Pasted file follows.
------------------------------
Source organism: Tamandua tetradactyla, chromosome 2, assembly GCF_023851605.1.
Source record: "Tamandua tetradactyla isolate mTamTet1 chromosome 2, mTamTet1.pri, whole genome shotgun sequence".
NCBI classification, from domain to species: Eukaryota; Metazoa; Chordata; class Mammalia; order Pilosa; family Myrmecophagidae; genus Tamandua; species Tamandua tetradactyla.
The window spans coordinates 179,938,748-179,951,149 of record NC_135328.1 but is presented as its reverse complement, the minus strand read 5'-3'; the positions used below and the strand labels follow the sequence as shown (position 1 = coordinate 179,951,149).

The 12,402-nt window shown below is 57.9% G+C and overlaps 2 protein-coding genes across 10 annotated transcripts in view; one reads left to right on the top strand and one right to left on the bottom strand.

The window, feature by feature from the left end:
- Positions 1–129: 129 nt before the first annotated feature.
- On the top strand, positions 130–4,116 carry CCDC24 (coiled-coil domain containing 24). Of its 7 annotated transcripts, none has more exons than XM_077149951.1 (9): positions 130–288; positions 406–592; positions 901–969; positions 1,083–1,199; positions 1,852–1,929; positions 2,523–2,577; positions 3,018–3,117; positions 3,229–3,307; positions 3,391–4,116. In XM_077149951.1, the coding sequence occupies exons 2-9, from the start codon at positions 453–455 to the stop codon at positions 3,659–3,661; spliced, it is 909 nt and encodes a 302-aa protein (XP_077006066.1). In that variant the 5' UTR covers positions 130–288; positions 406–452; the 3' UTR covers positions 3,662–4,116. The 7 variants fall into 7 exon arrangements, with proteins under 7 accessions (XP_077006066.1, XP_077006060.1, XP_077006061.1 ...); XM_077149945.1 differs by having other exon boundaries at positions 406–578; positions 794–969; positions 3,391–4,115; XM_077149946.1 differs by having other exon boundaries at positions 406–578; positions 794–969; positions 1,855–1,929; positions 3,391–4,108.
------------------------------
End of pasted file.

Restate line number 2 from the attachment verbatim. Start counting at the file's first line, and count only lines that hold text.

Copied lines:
Source record: "Tamandua tetradactyla isolate mTamTet1 chromosome 2, mTamTet1.pri, whole genome shotgun sequence".